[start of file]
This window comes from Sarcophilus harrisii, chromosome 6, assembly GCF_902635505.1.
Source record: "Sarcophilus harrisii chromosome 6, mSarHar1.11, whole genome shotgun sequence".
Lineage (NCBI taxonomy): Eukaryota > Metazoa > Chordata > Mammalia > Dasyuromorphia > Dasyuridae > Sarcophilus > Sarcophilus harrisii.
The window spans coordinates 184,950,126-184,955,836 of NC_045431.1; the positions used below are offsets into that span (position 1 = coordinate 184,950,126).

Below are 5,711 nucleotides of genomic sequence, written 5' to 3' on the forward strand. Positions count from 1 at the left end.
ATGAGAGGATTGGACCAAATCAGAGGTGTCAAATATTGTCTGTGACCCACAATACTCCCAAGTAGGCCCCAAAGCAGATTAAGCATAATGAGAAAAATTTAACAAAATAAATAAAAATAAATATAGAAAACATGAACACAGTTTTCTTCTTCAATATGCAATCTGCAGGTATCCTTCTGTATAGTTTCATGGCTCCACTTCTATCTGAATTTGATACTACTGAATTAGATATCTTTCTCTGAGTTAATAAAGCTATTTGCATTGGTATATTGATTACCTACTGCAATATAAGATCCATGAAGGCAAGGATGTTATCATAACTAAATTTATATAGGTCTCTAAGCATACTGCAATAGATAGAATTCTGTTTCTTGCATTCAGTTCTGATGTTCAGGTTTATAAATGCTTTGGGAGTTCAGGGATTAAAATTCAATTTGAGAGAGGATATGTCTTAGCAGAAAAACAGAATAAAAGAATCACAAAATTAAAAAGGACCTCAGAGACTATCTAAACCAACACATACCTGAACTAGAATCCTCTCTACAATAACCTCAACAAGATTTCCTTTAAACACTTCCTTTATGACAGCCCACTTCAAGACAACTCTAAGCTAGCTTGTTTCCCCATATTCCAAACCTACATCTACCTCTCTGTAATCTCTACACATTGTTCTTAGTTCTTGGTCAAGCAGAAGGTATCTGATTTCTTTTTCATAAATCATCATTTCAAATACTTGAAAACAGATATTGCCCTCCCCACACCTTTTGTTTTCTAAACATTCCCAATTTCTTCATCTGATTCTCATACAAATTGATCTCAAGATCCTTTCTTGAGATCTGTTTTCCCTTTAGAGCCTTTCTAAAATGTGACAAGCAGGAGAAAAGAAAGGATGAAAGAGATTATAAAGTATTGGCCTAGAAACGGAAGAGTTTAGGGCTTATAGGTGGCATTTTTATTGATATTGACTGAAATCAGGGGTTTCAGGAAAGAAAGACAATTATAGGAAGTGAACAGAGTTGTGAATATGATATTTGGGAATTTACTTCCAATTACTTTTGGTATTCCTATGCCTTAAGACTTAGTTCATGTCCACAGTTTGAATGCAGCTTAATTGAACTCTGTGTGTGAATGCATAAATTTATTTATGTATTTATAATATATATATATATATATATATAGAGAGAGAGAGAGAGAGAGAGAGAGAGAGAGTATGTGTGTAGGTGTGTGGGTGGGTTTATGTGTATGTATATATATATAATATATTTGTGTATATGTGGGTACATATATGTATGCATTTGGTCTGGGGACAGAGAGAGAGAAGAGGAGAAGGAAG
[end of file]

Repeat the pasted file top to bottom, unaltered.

This window comes from Sarcophilus harrisii, chromosome 6, assembly GCF_902635505.1.
Source record: "Sarcophilus harrisii chromosome 6, mSarHar1.11, whole genome shotgun sequence".
Lineage (NCBI taxonomy): Eukaryota > Metazoa > Chordata > Mammalia > Dasyuromorphia > Dasyuridae > Sarcophilus > Sarcophilus harrisii.
The window spans coordinates 184,950,126-184,955,836 of NC_045431.1; the positions used below are offsets into that span (position 1 = coordinate 184,950,126).

Below are 5,711 nucleotides of genomic sequence, written 5' to 3' on the forward strand. Positions count from 1 at the left end.
ATGAGAGGATTGGACCAAATCAGAGGTGTCAAATATTGTCTGTGACCCACAATACTCCCAAGTAGGCCCCAAAGCAGATTAAGCATAATGAGAAAAATTTAACAAAATAAATAAAAATAAATATAGAAAACATGAACACAGTTTTCTTCTTCAATATGCAATCTGCAGGTATCCTTCTGTATAGTTTCATGGCTCCACTTCTATCTGAATTTGATACTACTGAATTAGATATCTTTCTCTGAGTTAATAAAGCTATTTGCATTGGTATATTGATTACCTACTGCAATATAAGATCCATGAAGGCAAGGATGTTATCATAACTAAATTTATATAGGTCTCTAAGCATACTGCAATAGATAGAATTCTGTTTCTTGCATTCAGTTCTGATGTTCAGGTTTATAAATGCTTTGGGAGTTCAGGGATTAAAATTCAATTTGAGAGAGGATATGTCTTAGCAGAAAAACAGAATAAAAGAATCACAAAATTAAAAAGGACCTCAGAGACTATCTAAACCAACACATACCTGAACTAGAATCCTCTCTACAATAACCTCAACAAGATTTCCTTTAAACACTTCCTTTATGACAGCCCACTTCAAGACAACTCTAAGCTAGCTTGTTTCCCCATATTCCAAACCTACATCTACCTCTCTGTAATCTCTACACATTGTTCTTAGTTCTTGGTCAAGCAGAAGGTATCTGATTTCTTTTTCATAAATCATCATTTCAAATACTTGAAAACAGATATTGCCCTCCCCACACCTTTTGTTTTCTAAACATTCCCAATTTCTTCATCTGATTCTCATACAAATTGATCTCAAGATCCTTTCTTGAGATCTGTTTTCCCTTTAGAGCCTTTCTAAAATGTGACAAGCAGGAGAAAAGAAAGGATGAAAGAGATTATAAAGTATTGGCCTAGAAACGGAAGAGTTTAGGGCTTATAGGTGGCATTTTTATTGATATTGACTGAAATCAGGGGTTTCAGGAAAGAAAGACAATTATAGGAAGTGAACAGAGTTGTGAATATGATATTTGGGAATTTACTTCCAATTACTTTTGGTATTCCTATGCCTTAAGACTTAGTTCATGTCCACAGTTTGAATGCAGCTTAATTGAACTCTGTGTGTGAATGCATAAATTTATTTATGTATTTATAATATATATATATATATATATATAGAGAGAGAGAGAGAGAGAGAGAGAGAGAGAGTATGTGTGTAGGTGTGTGGGTGGGTTTATGTGTATGTATATATATATAATATATTTGTGTATATGTGGGTACATATATGTATGCATTTGGTCTGGGGACAGAGAGAGAGAAGAGGAGAAGGAAG